FDA Panel Debates New Guidance for Proper Use of Contacts

Larry Hand

May 14, 2014

When revising guidelines for manufacturers of contact lenses and lens care products, US Food and Drug Administration (FDA) staff members should not require the industry to be responsible for patient noncompliance with using products as directed.

That was the central message Tuesday from the Ophthalmic Devices Panel of the FDA's Medical Devices Advisory Committee.

However, the debate is still on as to whether to use tap water to rinse contact lenses before inserting them into eyes. The panel was split on whether enough evidence has been presented isolating water as a primary source for lens complications.

Members of the FDA's Division of Ophthalmic and Ear, Nose, and Throat Devices committee have been researching possible guideline changes since right after 2 keratitis outbreaks. Suspected cases of Fusarium keratitis in 2006 led to the voluntary recall of a multipurpose solution for contact lenses. And when cultures from 138 patients tested positive for Acanthamoeba keratitis in 2007, another multipurpose solution was voluntarily recalled.

The FDA published the last premarket guidelines for daily wear of contact lenses in 1994 and the last premarket guidelines for contact lens care products in 1997. "Over the past 10 years, outbreaks of infectious microbial keratitis, new and emerging lens and solution technologies, as well as evidence of potential lens-solution incompatibilities have resulted in an increased effort to update our testing paradigm to reflect current knowledge and to ensure that current products remain safe and effective," staffers wrote in a panel briefing.

They recommend premarket testing be more than doubled, going from comparing lens and solution compatibilities from just conventional hydrophilic material lenses to including newer silicone hydrophilic lenses, and going from 4 lens types to 9 lens types, defined by water content and ionic vs nonionic types.

80% Noncompliance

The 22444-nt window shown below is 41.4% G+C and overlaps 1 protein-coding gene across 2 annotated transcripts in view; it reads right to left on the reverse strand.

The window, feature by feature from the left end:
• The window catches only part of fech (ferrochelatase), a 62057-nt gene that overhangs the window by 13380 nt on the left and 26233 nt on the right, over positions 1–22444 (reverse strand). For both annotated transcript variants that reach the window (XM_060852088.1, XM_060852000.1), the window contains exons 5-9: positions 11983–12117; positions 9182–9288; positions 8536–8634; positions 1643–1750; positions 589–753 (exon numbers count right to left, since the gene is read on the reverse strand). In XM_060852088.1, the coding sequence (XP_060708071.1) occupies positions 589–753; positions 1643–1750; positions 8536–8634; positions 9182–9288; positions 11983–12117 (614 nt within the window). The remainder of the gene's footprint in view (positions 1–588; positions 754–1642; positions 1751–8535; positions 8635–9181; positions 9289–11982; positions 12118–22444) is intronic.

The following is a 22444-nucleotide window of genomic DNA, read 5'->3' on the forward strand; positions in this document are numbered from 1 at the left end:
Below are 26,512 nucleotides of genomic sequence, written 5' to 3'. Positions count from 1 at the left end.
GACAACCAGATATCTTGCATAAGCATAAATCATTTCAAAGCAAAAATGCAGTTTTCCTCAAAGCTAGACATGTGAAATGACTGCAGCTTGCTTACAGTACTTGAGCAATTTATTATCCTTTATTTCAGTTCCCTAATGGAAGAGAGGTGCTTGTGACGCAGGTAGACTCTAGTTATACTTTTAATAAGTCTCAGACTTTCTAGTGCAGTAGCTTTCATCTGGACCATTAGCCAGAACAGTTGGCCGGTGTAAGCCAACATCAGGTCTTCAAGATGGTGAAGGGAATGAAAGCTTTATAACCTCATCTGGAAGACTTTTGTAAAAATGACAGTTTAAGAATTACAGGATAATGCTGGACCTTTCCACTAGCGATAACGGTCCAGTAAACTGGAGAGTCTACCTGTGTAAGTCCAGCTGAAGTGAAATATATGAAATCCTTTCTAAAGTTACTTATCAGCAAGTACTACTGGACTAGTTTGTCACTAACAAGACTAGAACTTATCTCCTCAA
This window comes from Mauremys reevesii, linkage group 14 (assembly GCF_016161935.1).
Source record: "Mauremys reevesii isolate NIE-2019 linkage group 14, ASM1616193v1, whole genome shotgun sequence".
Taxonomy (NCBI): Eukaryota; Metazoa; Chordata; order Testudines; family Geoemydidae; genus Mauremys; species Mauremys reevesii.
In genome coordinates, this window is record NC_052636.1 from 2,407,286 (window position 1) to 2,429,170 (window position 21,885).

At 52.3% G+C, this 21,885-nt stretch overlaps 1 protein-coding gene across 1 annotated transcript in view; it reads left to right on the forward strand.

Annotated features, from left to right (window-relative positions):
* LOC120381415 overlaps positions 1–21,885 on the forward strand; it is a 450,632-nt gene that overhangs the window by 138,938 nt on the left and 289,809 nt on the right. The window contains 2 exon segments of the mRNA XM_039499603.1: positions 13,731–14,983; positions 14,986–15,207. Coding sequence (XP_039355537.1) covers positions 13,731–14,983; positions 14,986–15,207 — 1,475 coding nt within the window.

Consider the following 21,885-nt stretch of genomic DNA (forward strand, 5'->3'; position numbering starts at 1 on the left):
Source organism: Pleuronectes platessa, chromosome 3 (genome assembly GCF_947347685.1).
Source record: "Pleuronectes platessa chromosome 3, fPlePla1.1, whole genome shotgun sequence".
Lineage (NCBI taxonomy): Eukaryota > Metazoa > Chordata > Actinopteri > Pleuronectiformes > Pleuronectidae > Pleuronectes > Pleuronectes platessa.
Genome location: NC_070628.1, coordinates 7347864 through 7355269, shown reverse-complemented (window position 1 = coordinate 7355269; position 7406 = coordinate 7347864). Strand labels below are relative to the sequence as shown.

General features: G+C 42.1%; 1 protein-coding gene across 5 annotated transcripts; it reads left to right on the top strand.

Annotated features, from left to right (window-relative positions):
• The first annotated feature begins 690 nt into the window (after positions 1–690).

Staff members explained to panel members that about 80% of lens wear complications result from patients not complying with directions on how to wear and care for lenses compared with about 25% noncompliance for general medical care.

Specifically, contact lens noncompliance issues include using solutions longer — sometimes much longer — than product instructions specify and topping off solutions with water after they get diluted.

When staff proposals were offered to panel members to consider, including the new grouping of lenses to be tested and a recommendation to increase the number of test patients industry had to use to prove a product is ready for market, they received mixed responses.

Panel members voiced concerns such as whether too many categories and increased test participants might be burdensome and troublesome to industry, but staffers advised that the number of test participants has been in practice for 9 years already, with no pushback from industry.

When staff members asked whether including a requirement that preservative concentrations in solutions remain within the manufacturer's specifications after the recommended soak time, panel members advised that this sends a mixed message to users and that directions should explicitly say that solutions should be used once only.

Panel members did advise, however, that manufacturers be required to list in the instructions, in bold or bold underlined, as to whether a particular solution is incompatible with particular lenses offered, and to consider in the future including such specifications in additional languages other than English.

Water or No Water

Staff members pointed out that exposure to water while wearing contact lenses has been associated with the development of Acanthamoeba keratitis, but many makers of rigid gas-permeable lenses continue to recommend use of water for rinsing. They also pointed out that contact lens–related "Acanthamoeba keratitis continues to be a small but significant cause of infection."

Panel members were widely split on this issue, with some saying not enough evidence existed that isolated tap water as the primary source of complications and others saying the evidence is there. In addition, several panel members said, simply, no good substitute exists for tap water, although untreated tap water can be a problem.

"I don't know how we can regulate that," said Ronald J. Zabransky, PhD, from Case Western Reserve University, Cleveland, Ohio.

"Zip code may be more important than anything else as a source of water," said Eve J. Higginbotham, MD, from the University of Pennsylvania Perelman School of Medicine, Philadelphia, and chair of the panel.

The advisory committee members have disclosed no relevant financial interests.

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